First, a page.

The film moves onto Monsanto’s evil empire of Terminator Seeds (TM), the RoundUp assault, and the corporate war on independent farmers. These subjects are covered in other films, and this seems like a general audience intro to the subject of corporate food. It’s not novel, but it is thorough in covering its bases.
Of course, Americans are largely too stupid to demand the Right to Know what the hell they’re eating and feeding to their children. I remember the California ballot measure, and I was on my campus giving out information. The bullshit industry propaganda had already reached the sheeple. Some of them argued in favor of systemic ignorance, against their own interests and on behalf of GMO manufacturers.
How did our society become so propagandized that educated people go to absurd lengths to fight against their own right to know what’s in their food? Mis-educated, I suppose, would be more accurate.
The legal assault, the batteries of lawyers abusing the law, openly fascistic corporate/state power abuses, is the chilling final section of Food Inc. Farmers cannot stand up to any of these multinational monsters. Legal fees quickly mount, $25k, $400k, over a million dollars! They can sue just to send a message. This is the expression of fascism, which Mussolini defined as corporatism. Corporations using government to abuse the people, that’s fascism. That’s America.
The movie tries to strike an upbeat final note. Consumers got Walmart to introduce organic products. It is difficult however to swallow an upbeat ending to such a devastating and sickening main event.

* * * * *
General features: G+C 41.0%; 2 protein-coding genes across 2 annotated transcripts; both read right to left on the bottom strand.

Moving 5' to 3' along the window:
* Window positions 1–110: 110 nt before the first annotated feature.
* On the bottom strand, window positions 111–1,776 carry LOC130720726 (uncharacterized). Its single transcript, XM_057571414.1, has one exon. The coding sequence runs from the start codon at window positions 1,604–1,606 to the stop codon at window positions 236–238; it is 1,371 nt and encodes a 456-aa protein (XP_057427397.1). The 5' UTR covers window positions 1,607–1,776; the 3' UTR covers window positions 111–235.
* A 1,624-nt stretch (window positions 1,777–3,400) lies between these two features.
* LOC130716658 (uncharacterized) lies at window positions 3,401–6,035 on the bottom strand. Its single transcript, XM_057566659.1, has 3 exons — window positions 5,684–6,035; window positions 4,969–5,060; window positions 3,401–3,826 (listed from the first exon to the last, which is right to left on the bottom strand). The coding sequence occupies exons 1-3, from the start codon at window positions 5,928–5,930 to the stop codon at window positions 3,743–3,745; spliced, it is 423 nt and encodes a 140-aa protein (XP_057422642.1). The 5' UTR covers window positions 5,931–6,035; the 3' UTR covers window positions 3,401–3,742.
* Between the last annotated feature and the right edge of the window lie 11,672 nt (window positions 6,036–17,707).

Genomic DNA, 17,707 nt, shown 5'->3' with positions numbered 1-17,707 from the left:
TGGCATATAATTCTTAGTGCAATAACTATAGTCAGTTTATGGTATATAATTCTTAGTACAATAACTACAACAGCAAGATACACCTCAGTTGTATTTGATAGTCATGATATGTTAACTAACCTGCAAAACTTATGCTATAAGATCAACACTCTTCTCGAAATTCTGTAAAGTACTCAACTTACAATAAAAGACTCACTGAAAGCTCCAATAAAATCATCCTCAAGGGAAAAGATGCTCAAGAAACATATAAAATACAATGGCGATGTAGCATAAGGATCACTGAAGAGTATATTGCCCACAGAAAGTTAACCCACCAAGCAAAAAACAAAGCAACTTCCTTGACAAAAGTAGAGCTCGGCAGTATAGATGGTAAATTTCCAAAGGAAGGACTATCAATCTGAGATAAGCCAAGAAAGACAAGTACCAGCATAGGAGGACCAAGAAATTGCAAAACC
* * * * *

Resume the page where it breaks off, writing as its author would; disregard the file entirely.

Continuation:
Isn’t this conspiracy?
These were not the only relationships bridging leaders of the two nations. In the years before Hillary Clinton became secretary of state, the Kingdom of Saudi Arabia contributed at least $10 million to the Clinton Foundation, the philanthropic enterprise she has overseen with her husband, former president Bill Clinton. Just two months before the deal was finalized, Boeing — the defense [sic. WAR] contractor that manufactures one of the fighter jets the Saudis were especially keen to acquire, the F-15 — contributed $900,000 to the Clinton Foundation, according to a company press release.
The Saudi deal was one of dozens of arms sales approved by Hillary Clinton’s State Department that placed weapons in the hands of governments that had also donated money to the Clinton family philanthropic empire, an International Business Times investigation has found.
Heads should roll. Prosecutions for corruption, negligence and malfeasance should go forward.
The U.S. Food and Drug Administration (FDA), the nation’s chief food safety regulator, plans to start testing certain foods for residues of the world’s most widely used weed killer after the World Health Organization’s cancer experts last year declared the chemical a probable human carcinogen.
The FDA’s move comes amid growing public concern about the safety of the herbicide known as glyphosate, and comes after the U.S Government Accountability Office (GAO)rebuked the agency for failing to do such assessments and for not disclosing that short-coming to the public.
Private companies, academics, and consumer groups have recently launched their own testing and claim to have detected glyphosate residues in breast milk, honey, cereal, wheat flour, soy sauce, infant formula, and other substances.